I like to say, “learn, play, connect.” It’s my shorthand for those three pieces (education, competition, community) that I think are important. Other organizations are providing opportunities and diving very deep with a traditional sports model applied to esports at the high school level centered around competition. I’m really interested and excited about the opportunity to work with the team at NASEF because I think they’re more focused on how all three components work together.

We see different education standards around the world, so how will you approach the challenge of adapting NASEF’s curriculum to the standards that are different in every country?

It’s a really important question because there are both subtle and also very explicit differences around the world. I think one of the key strategies that we will continue is the shared leadership model developed by NASEF.

You have opportunities that are coming from the top down, but you also have this wonderful incubator space at the club and affiliate level to experiment with the standards and competition types. Because it’s a learning community at NASEF, there are naturally built-in opportunities both from the top-down as well as the bottom-up.  The NASEF affiliates and clubs are made up of some of the most dedicated and knowledgeable students and educatorsI have met in the esports community. 

I think that as we continue to partner and create relationships with esports organizations around the world, much like NASEF has with the British Esports Association and others, that strategy of shared leadership and innovation will help solve the issue of nuance and explicit differences among standards.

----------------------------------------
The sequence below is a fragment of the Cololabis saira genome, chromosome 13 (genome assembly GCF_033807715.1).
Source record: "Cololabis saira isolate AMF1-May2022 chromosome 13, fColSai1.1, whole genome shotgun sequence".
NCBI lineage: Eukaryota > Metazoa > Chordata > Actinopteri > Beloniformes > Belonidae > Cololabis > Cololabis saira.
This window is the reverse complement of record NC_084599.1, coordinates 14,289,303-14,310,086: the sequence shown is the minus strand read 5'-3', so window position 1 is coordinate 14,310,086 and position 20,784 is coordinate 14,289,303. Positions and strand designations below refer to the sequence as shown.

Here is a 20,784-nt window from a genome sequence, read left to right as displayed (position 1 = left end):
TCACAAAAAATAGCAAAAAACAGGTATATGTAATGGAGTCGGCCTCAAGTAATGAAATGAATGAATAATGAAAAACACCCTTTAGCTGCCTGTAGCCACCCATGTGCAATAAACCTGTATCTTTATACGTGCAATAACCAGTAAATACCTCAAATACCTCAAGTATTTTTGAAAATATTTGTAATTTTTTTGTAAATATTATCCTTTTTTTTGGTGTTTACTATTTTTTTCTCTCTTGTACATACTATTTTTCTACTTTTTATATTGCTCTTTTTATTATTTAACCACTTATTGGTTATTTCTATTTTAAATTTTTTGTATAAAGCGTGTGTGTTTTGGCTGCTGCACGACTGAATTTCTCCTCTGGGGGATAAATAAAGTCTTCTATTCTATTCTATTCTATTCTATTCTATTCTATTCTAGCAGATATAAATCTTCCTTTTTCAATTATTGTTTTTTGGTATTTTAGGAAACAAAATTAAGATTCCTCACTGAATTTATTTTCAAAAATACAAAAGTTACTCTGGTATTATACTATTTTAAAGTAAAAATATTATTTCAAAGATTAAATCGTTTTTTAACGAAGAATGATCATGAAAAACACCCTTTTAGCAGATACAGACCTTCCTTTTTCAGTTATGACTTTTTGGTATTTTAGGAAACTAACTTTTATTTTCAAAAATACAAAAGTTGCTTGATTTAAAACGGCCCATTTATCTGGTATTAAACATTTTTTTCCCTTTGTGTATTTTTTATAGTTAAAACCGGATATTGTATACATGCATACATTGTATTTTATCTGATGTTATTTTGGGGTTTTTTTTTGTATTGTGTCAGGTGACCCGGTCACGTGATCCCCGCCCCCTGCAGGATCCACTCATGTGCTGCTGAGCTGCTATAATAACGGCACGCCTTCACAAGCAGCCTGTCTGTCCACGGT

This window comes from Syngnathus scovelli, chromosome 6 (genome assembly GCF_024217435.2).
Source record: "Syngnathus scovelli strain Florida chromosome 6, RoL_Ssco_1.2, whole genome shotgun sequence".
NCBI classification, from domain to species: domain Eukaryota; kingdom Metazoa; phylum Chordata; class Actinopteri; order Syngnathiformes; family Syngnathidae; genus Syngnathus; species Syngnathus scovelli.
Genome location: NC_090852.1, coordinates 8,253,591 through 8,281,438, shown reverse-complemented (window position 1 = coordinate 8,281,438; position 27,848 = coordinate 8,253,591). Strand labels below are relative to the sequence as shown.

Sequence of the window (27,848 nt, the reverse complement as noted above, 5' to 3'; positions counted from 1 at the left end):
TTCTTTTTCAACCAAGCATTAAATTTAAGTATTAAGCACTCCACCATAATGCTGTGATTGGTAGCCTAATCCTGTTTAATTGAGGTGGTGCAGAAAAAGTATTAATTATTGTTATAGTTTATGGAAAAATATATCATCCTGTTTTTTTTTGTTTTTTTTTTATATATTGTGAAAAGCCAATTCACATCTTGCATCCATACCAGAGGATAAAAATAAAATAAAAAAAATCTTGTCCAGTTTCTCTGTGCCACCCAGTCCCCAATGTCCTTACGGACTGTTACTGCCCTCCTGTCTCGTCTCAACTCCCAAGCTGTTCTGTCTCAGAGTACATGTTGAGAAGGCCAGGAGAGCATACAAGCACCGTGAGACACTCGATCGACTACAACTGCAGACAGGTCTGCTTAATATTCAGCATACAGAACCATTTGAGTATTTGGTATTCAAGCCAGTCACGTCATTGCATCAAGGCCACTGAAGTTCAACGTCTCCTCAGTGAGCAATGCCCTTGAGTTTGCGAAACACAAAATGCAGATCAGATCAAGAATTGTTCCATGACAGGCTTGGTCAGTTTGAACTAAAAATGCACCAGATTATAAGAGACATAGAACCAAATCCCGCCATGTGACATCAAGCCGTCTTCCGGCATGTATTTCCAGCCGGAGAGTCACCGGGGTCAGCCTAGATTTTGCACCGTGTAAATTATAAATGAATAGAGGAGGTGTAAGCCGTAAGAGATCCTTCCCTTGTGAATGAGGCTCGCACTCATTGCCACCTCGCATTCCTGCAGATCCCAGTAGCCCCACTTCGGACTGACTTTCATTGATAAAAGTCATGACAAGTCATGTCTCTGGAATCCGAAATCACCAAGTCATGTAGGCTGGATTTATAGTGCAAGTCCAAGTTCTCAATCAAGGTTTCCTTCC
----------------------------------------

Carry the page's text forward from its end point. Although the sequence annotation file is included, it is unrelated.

That all being said, hiring organizations that provide career pathways for students coming out of high school are sending signals that they are less concerned with specific course content with which the students are graduating and more concerned with their soft skills, the 21st century skills: critical thinking, communication, collaboration, creativity.

A few easy questions to finish the interview: What do you love most about video games and esports?

Two different questions in my mind. For video games, it’s the activity where I experience the concept of flow the most; where you’re in the zone and you’re relying just as much on your active decision-making skills as you are on intuition. It’s just a wonderful combination of those two, and I feel invigorated as I hit that feeling of flow as I’m playing specific video games. It’s wonderful.

For esports, I love the social and collaborative nature of it. I much prefer a social team game where I’m trying to figure out the best strategy and how to leverage my own strengths and weaknesses with my teammates’ strengths and weaknesses and how to synergize to be successful.

Sadly, as an older player in esports, I’m not always successful. I’m happy when I get close to that 50% win rate. But that’s what I like most about esports.

Final words as we begin the transition from North America to worldwide?

I am honored by the opportunity to be part of a leadership team to continue the wonderful work NASEF has accomplished to date. I think I have the skill set and experience to work with this new team that will join the foundational NASEF team, and we will hopefully meet our goals of providing more experiences to a larger group of schools and students around the world. Just as I did at the beginning with my two students in Connecticut, we will continue learning from students and educators to have that critical feedback loop to make this experience better for all.